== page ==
WHITE LAKE — White Lake leaders are hoping an effort underway will combat the years-long alteration of the water quality at the resort lake.
Residents recently received letters requesting they refrain from boating on the lake the first weekend in May, as the town would begin a treatment to lower the pH level of the lake. Being completed by a Florida company, the treatment cost the town more than $500,000 and is expected to begin working immediately. Residents have stated leaders are hoping to have the clarity restored by the upcoming White Lake Water Festival.
The treatment involves aluminum sulfate, more commonly called alum, sold in the spice section of most grocery stores. To date, more than 20,000 gallons have been discharged into the lake.
“Alum is widely used in lakes and the drinking/wastewater treatment industry due to its known safety. In fact, an important consideration in selecting an alum application as the preferred restoration technique for White Lake was its long record of safe use,” reads a website dedicated to the effort. “The alum applied is the same alum used as a clarifier in drinking water treatment plants and each truckload of alum is tested to ensure its purity and that it meets rigorous drinking water standards. The use of alum is well-suited for lakes such as White Lake and HAB carefully monitors and documents the safe lake conditions during all their application projects.”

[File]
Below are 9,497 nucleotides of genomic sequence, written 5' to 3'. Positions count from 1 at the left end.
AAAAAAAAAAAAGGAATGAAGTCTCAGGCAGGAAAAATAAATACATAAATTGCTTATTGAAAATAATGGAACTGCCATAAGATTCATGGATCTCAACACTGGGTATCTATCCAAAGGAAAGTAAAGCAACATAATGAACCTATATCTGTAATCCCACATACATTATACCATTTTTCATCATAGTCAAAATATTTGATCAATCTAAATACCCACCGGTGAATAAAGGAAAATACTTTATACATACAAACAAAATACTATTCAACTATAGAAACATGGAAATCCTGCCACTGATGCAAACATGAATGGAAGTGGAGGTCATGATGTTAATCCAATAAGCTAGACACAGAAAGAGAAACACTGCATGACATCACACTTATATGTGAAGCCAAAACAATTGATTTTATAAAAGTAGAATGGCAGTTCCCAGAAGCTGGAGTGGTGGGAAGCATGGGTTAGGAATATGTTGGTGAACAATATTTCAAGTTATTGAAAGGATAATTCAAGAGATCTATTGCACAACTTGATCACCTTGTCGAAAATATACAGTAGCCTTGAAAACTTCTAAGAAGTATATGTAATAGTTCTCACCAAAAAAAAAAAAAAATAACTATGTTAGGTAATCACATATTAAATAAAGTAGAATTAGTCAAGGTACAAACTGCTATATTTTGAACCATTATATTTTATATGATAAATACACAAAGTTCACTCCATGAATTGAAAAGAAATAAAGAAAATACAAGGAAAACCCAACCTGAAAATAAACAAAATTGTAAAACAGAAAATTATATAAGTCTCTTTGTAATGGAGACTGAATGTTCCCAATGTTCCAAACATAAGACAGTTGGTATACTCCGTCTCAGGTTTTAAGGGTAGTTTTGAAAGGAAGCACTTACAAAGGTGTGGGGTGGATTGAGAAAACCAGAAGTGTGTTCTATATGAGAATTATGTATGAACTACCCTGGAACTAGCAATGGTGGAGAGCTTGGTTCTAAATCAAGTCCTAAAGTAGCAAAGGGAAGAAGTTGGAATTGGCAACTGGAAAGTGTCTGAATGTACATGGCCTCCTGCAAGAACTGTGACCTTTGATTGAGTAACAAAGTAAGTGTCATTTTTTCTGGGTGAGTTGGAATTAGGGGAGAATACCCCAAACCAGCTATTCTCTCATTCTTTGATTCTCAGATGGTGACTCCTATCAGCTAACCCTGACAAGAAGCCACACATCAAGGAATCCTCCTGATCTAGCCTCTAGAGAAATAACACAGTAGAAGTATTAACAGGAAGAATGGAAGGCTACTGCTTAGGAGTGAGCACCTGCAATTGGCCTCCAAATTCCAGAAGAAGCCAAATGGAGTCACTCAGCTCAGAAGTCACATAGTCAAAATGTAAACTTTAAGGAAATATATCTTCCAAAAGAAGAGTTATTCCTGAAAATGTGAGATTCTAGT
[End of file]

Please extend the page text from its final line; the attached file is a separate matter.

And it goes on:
According to the letter sent to town residents, the treatment was approved by the N.C. Division of Parks and Recreation.
The effort is an attempt to combat years of declining clarity in the lake, but is not, according to one source, intended to be a long-term solution, as the treatment only addresses the pH, not the underlying cause of the spike in pH over the last five to 10 years. The town is in talks with the Bald Head Island Conservancy to study the inflows, at a price tag of more than $78,000.
The issue first came to light in 2013, when residents began noticing decreasing clarity. A study was commissioned by the N.C. Division of Environmental Quality, which showed increasing levels of pH, as well as blue-green algae that had previously not been problematic. The algae feed primarily on phosphorus, a substance that also increases pH. The study was presented in 2015 to a quorum of town officials.
Reports of skin rashes beset the town in 2016 and 2017, with visitors claiming swimming in the lake was the culprit. Town officials have maintained the lake is safe for swimming.
The aquatic plant hydrilla has also been found to be present in the lake.
Chrysta Carroll can be reached by calling 910-862-4163 or emailing firstname.lastname@example.org.